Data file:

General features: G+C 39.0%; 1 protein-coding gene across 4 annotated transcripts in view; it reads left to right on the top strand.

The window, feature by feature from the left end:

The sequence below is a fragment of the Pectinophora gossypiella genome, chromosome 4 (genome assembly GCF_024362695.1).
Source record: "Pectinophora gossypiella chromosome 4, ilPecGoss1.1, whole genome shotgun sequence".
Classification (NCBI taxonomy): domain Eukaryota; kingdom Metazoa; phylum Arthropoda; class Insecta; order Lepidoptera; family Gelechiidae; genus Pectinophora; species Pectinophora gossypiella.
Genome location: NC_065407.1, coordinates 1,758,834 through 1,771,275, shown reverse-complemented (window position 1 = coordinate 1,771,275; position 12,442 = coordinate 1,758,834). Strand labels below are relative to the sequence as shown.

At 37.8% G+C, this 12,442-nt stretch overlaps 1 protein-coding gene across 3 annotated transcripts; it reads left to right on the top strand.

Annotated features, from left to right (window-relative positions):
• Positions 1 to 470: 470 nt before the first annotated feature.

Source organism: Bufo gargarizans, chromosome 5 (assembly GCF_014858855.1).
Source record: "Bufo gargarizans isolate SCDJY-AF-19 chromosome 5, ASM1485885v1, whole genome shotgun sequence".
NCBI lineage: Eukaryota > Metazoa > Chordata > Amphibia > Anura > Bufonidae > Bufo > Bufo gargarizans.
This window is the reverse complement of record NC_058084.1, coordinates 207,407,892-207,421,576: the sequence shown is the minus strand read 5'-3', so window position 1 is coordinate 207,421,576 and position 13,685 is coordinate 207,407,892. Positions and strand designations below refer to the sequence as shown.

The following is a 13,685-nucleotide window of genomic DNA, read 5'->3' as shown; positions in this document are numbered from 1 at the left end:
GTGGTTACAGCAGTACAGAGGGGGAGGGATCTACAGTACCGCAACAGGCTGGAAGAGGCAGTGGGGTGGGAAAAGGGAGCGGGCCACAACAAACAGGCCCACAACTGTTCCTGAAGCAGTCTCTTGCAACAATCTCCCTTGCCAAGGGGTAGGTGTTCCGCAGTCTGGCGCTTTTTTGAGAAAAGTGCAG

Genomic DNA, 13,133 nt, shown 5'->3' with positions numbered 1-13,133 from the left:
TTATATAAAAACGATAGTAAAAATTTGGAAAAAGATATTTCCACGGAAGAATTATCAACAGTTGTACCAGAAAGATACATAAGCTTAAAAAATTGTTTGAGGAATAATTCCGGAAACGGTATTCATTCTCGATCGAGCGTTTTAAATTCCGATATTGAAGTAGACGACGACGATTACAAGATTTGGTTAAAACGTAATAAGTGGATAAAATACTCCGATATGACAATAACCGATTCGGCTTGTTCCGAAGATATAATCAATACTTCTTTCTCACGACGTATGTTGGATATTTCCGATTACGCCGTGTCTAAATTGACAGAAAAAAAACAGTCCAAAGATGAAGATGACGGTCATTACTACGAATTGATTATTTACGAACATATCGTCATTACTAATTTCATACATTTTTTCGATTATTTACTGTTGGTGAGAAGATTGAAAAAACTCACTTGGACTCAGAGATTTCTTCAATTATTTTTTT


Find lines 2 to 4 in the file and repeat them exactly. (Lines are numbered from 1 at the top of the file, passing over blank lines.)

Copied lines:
The window, feature by feature from the left end:

The sequence below is a fragment of the Pectinophora gossypiella genome, chromosome 4 (genome assembly GCF_024362695.1).
Source record: "Pectinophora gossypiella chromosome 4, ilPecGoss1.1, whole genome shotgun sequence".